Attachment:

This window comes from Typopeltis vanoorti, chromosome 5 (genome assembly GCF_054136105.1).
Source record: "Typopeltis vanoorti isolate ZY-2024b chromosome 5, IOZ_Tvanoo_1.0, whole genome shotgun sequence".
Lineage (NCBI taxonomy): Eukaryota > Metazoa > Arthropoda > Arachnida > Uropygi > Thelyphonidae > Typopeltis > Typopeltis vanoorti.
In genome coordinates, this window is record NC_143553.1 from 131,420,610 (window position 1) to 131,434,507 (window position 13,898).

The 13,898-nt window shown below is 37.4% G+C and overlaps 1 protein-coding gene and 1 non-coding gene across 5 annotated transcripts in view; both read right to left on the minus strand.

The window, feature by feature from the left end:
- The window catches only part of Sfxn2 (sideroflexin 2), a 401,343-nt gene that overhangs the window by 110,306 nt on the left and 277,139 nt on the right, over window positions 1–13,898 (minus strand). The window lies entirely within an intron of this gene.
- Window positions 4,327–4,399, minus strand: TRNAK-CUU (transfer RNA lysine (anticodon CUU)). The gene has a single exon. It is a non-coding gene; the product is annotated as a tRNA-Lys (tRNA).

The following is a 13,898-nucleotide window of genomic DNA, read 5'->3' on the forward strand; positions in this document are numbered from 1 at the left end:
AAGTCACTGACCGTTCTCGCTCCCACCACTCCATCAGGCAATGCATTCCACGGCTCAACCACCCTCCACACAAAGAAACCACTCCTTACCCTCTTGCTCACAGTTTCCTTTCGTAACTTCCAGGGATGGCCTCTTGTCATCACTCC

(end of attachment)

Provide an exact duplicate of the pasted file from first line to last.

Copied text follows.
This window comes from Typopeltis vanoorti, chromosome 5 (genome assembly GCF_054136105.1).
Source record: "Typopeltis vanoorti isolate ZY-2024b chromosome 5, IOZ_Tvanoo_1.0, whole genome shotgun sequence".
Lineage (NCBI taxonomy): Eukaryota > Metazoa > Arthropoda > Arachnida > Uropygi > Thelyphonidae > Typopeltis > Typopeltis vanoorti.
In genome coordinates, this window is record NC_143553.1 from 131,420,610 (window position 1) to 131,434,507 (window position 13,898).

The 13,898-nt window shown below is 37.4% G+C and overlaps 1 protein-coding gene and 1 non-coding gene across 5 annotated transcripts in view; both read right to left on the minus strand.

The window, feature by feature from the left end:
- The window catches only part of Sfxn2 (sideroflexin 2), a 401,343-nt gene that overhangs the window by 110,306 nt on the left and 277,139 nt on the right, over window positions 1–13,898 (minus strand). The window lies entirely within an intron of this gene.
- Window positions 4,327–4,399, minus strand: TRNAK-CUU (transfer RNA lysine (anticodon CUU)). The gene has a single exon. It is a non-coding gene; the product is annotated as a tRNA-Lys (tRNA).

The following is a 13,898-nucleotide window of genomic DNA, read 5'->3' on the forward strand; positions in this document are numbered from 1 at the left end:
AAGTCACTGACCGTTCTCGCTCCCACCACTCCATCAGGCAATGCATTCCACGGCTCAACCACCCTCCACACAAAGAAACCACTCCTTACCCTCTTGCTCACAGTTTCCTTTCGTAACTTCCAGGGATGGCCTCTTGTCATCACTCC